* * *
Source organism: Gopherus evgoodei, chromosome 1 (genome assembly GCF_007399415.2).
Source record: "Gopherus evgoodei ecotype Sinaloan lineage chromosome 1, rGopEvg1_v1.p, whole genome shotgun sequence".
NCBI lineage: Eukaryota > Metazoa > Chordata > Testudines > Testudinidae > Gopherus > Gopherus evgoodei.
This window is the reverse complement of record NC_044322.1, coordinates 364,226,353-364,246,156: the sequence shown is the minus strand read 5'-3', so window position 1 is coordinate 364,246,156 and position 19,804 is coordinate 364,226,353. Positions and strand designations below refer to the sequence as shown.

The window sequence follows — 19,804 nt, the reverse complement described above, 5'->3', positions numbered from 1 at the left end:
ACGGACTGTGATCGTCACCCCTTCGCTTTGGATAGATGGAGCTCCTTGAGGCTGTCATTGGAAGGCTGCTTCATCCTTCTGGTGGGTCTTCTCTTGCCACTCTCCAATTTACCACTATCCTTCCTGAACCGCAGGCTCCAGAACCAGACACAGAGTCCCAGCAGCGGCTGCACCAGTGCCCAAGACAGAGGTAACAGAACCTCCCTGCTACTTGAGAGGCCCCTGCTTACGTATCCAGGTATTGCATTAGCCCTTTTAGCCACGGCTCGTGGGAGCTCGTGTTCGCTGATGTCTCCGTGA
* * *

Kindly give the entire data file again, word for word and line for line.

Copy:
Source organism: Gopherus evgoodei, chromosome 1 (genome assembly GCF_007399415.2).
Source record: "Gopherus evgoodei ecotype Sinaloan lineage chromosome 1, rGopEvg1_v1.p, whole genome shotgun sequence".
NCBI lineage: Eukaryota > Metazoa > Chordata > Testudines > Testudinidae > Gopherus > Gopherus evgoodei.
This window is the reverse complement of record NC_044322.1, coordinates 364,226,353-364,246,156: the sequence shown is the minus strand read 5'-3', so window position 1 is coordinate 364,246,156 and position 19,804 is coordinate 364,226,353. Positions and strand designations below refer to the sequence as shown.

The window sequence follows — 19,804 nt, the reverse complement described above, 5'->3', positions numbered from 1 at the left end:
ACGGACTGTGATCGTCACCCCTTCGCTTTGGATAGATGGAGCTCCTTGAGGCTGTCATTGGAAGGCTGCTTCATCCTTCTGGTGGGTCTTCTCTTGCCACTCTCCAATTTACCACTATCCTTCCTGAACCGCAGGCTCCAGAACCAGACACAGAGTCCCAGCAGCGGCTGCACCAGTGCCCAAGACAGAGGTAACAGAACCTCCCTGCTACTTGAGAGGCCCCTGCTTACGTATCCAGGTATTGCATTAGCCCTTTTAGCCACGGCTCGTGGGAGCTCGTGTTCGCTGATGTCTCCGTGA